Tourism board chairman Henry A. Rosenberg Jr. resigned yesterday after the collapse of quiet negotiations to temper the mayor's hard-line attempt to wrest control of Baltimore's tourism industry.
Mr. Rosenberg's resignation, which is effective June 30, comes one month after Mayor Kurt L. Schmoke vowed to throw out Mr. Rosenberg and the board members by July 1. Mr. Schmoke's vow then caused Mr. Rosenberg -- chief executive officer of Crown Central Petroleum Corp. -- to threaten to move his company's headquarters out of Baltimore.
Since then, the two had stepped back from their public one-upmanship and, with the help of Gov. Parris N. Glendening, sought to resolve their differences.
In announcing his resignation, Mr. Rosenberg was noncommittal and less determined about removing his company from Baltimore.
"We have no plans to move -- for now," Mr. Rosenberg said.
The mayor, who publicly battled Mr. Rosenberg for weeks over control of the multimillion-dollar tourism industry, wanted to create a tourism board packed with his own appointees. The expiration this July of the city's contract with the independent tourism board gave him the opportunity to move ahead with his agenda.
Still, Mr. Rosenberg's announcement sends a clear message that he remains upset about being driven from the helm of the Baltimore Area Convention and Visitors Association board.
Recently, Mr. Glendening offered a private compromise designed to protect the region's tourism industry.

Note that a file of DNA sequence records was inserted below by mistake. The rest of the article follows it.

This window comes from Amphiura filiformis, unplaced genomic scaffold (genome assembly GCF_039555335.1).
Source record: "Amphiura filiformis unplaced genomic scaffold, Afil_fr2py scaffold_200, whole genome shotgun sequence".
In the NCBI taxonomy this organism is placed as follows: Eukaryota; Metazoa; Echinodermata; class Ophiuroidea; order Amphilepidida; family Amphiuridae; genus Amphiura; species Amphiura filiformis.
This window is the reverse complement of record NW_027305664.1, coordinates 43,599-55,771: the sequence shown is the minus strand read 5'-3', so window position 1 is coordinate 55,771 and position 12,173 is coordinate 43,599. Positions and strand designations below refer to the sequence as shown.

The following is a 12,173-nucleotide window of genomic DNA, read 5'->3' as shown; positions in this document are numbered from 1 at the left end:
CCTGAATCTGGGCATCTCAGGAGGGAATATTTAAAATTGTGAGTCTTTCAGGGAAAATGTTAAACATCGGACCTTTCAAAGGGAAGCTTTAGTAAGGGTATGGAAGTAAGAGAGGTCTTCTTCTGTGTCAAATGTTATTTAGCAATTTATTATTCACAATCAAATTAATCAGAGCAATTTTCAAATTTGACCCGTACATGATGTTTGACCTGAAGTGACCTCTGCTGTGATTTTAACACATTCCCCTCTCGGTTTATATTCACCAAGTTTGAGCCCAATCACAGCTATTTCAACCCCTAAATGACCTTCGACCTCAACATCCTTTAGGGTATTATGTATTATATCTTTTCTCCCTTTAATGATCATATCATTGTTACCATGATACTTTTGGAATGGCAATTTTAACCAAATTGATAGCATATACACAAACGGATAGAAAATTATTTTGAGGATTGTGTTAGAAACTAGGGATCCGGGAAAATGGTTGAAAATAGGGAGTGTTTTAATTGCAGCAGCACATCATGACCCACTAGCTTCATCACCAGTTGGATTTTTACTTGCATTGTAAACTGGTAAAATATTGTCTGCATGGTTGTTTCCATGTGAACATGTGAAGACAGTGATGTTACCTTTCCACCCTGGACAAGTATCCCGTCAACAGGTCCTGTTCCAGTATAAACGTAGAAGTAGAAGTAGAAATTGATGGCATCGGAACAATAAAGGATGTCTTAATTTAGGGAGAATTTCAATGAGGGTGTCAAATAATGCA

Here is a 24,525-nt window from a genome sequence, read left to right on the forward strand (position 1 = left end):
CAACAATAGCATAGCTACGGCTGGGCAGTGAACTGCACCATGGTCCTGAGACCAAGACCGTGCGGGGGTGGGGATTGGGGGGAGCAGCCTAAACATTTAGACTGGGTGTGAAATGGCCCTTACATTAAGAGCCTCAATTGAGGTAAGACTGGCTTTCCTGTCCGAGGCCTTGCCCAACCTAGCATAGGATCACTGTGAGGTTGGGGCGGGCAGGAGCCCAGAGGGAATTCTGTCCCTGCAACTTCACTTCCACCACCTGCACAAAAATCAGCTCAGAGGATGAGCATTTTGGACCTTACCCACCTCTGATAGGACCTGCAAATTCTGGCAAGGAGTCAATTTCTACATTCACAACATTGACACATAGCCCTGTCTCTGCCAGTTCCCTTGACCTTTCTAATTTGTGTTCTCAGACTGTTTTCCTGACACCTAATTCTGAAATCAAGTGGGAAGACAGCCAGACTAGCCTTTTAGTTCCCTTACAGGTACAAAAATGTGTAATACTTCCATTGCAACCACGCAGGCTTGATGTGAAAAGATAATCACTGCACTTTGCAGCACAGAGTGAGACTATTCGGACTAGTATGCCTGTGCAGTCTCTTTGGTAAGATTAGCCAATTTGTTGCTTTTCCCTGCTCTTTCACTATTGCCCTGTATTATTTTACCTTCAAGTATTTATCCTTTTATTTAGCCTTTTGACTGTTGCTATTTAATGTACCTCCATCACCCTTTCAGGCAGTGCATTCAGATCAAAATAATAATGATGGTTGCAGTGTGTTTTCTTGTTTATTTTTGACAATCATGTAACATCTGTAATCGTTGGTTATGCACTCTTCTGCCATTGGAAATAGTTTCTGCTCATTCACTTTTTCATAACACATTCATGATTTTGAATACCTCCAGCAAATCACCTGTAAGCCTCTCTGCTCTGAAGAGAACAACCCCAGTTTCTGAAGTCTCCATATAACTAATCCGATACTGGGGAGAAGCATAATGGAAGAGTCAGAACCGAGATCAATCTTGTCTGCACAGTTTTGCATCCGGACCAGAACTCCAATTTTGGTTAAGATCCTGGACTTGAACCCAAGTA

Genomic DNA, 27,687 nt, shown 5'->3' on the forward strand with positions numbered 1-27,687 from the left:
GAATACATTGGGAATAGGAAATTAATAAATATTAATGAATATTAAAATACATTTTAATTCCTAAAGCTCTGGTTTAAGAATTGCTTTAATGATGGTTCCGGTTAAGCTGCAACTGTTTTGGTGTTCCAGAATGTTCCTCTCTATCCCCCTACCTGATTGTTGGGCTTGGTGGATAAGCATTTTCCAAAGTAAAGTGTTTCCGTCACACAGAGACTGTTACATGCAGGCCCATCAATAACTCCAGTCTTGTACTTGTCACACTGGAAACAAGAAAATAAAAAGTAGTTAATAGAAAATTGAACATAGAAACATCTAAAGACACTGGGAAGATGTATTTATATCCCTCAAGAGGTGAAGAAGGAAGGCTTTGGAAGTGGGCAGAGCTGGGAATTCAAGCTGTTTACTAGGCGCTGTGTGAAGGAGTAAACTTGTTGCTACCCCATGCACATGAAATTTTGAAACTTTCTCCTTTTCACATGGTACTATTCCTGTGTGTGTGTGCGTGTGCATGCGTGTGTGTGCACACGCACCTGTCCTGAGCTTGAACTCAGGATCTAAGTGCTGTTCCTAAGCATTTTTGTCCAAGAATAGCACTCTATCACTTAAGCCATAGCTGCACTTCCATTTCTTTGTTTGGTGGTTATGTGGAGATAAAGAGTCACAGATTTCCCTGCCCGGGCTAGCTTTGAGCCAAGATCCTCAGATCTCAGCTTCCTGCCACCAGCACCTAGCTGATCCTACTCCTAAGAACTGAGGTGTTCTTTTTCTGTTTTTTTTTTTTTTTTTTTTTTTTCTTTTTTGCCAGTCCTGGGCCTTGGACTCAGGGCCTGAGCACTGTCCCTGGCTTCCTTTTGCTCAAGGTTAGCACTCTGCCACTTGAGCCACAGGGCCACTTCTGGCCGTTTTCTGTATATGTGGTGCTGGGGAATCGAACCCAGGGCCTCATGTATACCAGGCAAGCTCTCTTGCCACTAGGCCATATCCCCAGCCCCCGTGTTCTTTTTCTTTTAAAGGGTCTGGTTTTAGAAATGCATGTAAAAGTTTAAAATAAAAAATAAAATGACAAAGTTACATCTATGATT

Mr. Rosenberg said that plan would involve creating a 15-member board in which the governor and the mayor would appoint five members each. The remaining five would be from the private sector.
In addition, the city and state would split the board's $3 million budget.
According to Mr. Rosenberg, the mayor dismissed the proposal out of hand, saying he wanted exclusive authority to appoint members.
"I thought it made a whole heck of a lot of sense," Mr. Rosenberg said. "So I called the mayor at the request of the governor."
"I said, 'Kurt, if that's the way you want it, then obviously we have nothing to talk about,' " Mr. Rosenberg said. "I told him that I was unhappy and disappointed. I told him that I thought we would work it out, and he said, 'Well, that's the way I see it,' and so that was the end of that conversation. We didn't even say goodbye to one another. We just hung up."
But it seems that Mr. Schmoke, who was not available for comment last night, was in a good position not to negotiate.
Last week, the state pledged $1.5 million to the new board to pay for promoting the opening of the newly expanded convention center.
He also had lined up the business leaders that he wants to appoint to his newly formed board.
Any back-pedaling now would seem to affirm charges that the mayor is indecisive and unsure about how to head the city's tourism industry.
Plus, Mr. Schmoke has received accolades from nonbusiness leaders who trumpet his unyielding stance on the issue.
Mr. Schmoke has maintained that this new board would be independent and would not become a city agency.
The feud between the city and the tourism board had been simmering for years. Recently, the board members charged that the city's $3 million subsidy was not enough, while the mayor charged that the board members were mismanaging funds.
The mayor is expected to announce his appointments to the new board this week.